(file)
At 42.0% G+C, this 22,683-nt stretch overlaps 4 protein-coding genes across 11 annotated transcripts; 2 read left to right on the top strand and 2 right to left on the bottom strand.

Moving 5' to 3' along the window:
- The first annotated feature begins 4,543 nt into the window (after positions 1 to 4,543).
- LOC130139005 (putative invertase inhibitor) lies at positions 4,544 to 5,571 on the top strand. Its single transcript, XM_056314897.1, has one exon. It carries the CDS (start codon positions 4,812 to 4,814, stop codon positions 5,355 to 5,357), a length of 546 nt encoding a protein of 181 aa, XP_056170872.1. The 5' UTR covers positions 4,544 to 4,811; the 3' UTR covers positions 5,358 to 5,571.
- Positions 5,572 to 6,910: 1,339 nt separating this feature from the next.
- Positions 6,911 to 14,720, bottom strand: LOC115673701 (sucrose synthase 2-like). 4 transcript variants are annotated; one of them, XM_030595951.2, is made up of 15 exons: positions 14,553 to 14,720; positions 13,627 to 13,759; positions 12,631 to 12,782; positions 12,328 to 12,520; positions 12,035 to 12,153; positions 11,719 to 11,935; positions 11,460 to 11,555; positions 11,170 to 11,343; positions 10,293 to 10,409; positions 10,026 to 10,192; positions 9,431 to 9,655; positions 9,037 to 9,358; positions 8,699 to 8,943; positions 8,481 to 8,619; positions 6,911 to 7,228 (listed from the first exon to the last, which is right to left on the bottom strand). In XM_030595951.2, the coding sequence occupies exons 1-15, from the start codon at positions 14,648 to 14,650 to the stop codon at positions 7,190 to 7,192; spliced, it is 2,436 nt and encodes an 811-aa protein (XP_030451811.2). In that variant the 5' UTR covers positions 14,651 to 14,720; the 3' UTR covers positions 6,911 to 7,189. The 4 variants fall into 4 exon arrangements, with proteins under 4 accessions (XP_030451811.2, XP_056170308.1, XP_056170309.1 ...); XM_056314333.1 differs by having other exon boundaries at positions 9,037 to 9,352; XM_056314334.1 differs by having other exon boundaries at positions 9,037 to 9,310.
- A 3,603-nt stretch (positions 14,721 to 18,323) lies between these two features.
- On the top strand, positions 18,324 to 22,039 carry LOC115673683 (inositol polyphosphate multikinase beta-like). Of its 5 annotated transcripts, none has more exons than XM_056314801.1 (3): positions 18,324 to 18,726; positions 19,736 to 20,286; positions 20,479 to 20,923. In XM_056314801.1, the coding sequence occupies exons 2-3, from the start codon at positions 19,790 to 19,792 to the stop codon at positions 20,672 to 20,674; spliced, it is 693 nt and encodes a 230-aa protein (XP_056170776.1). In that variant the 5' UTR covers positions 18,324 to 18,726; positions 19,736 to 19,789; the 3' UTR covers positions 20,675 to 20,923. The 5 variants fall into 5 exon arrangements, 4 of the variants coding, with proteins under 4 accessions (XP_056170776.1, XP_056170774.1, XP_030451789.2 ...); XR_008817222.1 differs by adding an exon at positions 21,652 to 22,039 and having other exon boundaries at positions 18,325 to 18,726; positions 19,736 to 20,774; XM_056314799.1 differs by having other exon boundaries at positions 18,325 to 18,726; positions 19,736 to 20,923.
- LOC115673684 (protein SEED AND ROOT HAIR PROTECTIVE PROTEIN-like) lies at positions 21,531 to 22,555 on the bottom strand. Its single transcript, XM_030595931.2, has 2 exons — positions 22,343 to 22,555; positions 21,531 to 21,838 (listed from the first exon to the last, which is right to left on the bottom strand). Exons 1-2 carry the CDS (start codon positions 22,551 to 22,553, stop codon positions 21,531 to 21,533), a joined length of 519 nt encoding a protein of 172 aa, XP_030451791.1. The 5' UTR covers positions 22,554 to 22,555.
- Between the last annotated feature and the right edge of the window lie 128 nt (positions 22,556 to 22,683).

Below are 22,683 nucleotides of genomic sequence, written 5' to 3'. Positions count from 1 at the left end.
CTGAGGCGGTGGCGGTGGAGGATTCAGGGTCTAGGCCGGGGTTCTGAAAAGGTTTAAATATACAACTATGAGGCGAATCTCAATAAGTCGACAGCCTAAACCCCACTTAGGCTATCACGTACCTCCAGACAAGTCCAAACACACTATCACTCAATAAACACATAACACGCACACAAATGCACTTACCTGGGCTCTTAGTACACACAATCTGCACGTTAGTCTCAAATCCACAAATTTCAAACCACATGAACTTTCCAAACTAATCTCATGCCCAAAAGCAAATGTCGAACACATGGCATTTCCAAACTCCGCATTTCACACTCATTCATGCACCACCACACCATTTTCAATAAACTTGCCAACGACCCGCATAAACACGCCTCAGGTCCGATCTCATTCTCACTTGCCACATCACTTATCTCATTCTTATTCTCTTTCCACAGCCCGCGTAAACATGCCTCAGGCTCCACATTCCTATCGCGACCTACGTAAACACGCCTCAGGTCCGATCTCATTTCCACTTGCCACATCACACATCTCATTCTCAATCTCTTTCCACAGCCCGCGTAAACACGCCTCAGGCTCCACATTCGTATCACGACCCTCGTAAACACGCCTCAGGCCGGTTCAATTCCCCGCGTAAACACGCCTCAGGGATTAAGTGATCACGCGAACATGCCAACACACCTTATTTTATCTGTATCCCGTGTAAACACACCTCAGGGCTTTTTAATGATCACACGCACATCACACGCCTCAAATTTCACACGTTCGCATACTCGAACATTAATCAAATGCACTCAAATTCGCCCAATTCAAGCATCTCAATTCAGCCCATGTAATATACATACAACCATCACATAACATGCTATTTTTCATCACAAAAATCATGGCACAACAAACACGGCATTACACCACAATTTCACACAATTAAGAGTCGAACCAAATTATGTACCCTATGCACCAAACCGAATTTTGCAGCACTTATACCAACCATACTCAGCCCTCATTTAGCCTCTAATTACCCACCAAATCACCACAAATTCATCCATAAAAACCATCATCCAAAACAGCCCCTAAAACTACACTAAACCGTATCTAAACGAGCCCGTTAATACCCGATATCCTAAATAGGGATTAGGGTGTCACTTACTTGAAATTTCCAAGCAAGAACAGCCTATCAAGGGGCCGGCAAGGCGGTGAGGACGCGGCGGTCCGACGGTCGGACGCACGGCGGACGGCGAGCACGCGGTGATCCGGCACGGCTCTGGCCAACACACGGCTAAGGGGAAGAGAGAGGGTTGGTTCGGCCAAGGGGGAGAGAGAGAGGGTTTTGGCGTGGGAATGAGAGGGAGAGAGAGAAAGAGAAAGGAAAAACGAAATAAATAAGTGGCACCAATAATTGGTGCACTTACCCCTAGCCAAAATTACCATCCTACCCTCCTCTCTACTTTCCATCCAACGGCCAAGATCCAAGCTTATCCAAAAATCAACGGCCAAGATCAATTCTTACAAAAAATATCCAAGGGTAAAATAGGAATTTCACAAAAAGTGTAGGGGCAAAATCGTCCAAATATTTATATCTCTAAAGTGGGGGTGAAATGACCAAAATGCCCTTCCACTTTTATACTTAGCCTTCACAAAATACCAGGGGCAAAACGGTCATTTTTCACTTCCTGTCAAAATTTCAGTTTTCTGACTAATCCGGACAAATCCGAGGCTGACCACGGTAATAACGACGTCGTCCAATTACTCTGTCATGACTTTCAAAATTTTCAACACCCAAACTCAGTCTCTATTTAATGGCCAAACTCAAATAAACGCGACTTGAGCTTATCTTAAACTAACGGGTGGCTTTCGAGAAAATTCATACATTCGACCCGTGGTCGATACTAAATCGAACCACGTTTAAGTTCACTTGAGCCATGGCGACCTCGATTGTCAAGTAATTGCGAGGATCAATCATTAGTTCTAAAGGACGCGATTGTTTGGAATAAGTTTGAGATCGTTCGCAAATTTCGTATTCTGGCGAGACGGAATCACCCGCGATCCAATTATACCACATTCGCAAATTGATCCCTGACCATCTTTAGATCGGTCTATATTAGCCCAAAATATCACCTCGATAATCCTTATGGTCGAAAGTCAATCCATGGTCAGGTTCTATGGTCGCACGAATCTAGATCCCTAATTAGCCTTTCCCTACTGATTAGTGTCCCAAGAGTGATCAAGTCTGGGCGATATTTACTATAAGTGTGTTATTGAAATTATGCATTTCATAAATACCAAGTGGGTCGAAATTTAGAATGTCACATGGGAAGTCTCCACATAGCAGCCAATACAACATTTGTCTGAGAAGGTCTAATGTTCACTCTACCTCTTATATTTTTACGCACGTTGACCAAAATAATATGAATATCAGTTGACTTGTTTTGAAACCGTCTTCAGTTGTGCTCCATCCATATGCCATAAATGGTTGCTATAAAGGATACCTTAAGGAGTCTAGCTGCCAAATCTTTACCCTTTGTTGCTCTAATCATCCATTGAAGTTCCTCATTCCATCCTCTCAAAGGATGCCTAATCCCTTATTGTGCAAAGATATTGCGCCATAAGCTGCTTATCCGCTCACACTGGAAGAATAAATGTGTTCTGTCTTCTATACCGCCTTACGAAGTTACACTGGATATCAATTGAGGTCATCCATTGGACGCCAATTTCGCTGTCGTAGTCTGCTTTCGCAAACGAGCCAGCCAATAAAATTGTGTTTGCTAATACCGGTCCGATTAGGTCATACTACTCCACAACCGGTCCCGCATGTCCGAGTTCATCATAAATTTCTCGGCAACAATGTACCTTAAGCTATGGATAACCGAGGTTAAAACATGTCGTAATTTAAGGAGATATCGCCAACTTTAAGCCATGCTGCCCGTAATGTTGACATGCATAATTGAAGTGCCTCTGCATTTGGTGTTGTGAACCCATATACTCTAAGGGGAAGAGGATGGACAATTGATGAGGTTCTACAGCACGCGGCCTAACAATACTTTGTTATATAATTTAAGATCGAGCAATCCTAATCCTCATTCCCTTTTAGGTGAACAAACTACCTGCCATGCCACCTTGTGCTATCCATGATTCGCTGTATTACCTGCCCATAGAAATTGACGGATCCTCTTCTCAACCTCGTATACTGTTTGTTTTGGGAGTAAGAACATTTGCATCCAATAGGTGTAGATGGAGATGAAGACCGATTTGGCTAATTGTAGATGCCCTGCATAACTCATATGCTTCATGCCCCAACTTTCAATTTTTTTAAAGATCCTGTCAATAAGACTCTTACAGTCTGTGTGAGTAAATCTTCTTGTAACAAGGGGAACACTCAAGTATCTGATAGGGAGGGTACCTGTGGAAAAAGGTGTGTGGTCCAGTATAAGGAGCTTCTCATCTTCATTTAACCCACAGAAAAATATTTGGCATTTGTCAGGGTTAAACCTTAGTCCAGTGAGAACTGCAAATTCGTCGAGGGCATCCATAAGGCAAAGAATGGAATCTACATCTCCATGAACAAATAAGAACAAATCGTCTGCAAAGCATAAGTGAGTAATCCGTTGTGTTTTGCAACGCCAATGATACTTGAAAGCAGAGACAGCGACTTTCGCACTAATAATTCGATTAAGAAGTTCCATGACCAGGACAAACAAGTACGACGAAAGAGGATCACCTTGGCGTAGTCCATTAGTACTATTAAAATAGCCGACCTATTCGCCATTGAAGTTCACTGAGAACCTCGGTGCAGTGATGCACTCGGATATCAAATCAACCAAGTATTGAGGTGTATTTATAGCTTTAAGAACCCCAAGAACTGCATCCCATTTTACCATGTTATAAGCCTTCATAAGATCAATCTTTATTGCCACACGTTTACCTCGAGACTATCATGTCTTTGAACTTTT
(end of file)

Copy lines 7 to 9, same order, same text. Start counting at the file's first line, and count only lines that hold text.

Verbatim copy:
- A 3,603-nt stretch (positions 14,721 to 18,323) lies between these two features.
- On the top strand, positions 18,324 to 22,039 carry LOC115673683 (inositol polyphosphate multikinase beta-like). Of its 5 annotated transcripts, none has more exons than XM_056314801.1 (3): positions 18,324 to 18,726; positions 19,736 to 20,286; positions 20,479 to 20,923. In XM_056314801.1, the coding sequence occupies exons 2-3, from the start codon at positions 19,790 to 19,792 to the stop codon at positions 20,672 to 20,674; spliced, it is 693 nt and encodes a 230-aa protein (XP_056170776.1). In that variant the 5' UTR covers positions 18,324 to 18,726; positions 19,736 to 19,789; the 3' UTR covers positions 20,675 to 20,923. The 5 variants fall into 5 exon arrangements, 4 of the variants coding, with proteins under 4 accessions (XP_056170776.1, XP_056170774.1, XP_030451789.2 ...); XR_008817222.1 differs by adding an exon at positions 21,652 to 22,039 and having other exon boundaries at positions 18,325 to 18,726; positions 19,736 to 20,774; XM_056314799.1 differs by having other exon boundaries at positions 18,325 to 18,726; positions 19,736 to 20,923.
- LOC115673684 (protein SEED AND ROOT HAIR PROTECTIVE PROTEIN-like) lies at positions 21,531 to 22,555 on the bottom strand. Its single transcript, XM_030595931.2, has 2 exons — positions 22,343 to 22,555; positions 21,531 to 21,838 (listed from the first exon to the last, which is right to left on the bottom strand). Exons 1-2 carry the CDS (start codon positions 22,551 to 22,553, stop codon positions 21,531 to 21,533), a joined length of 519 nt encoding a protein of 172 aa, XP_030451791.1. The 5' UTR covers positions 22,554 to 22,555.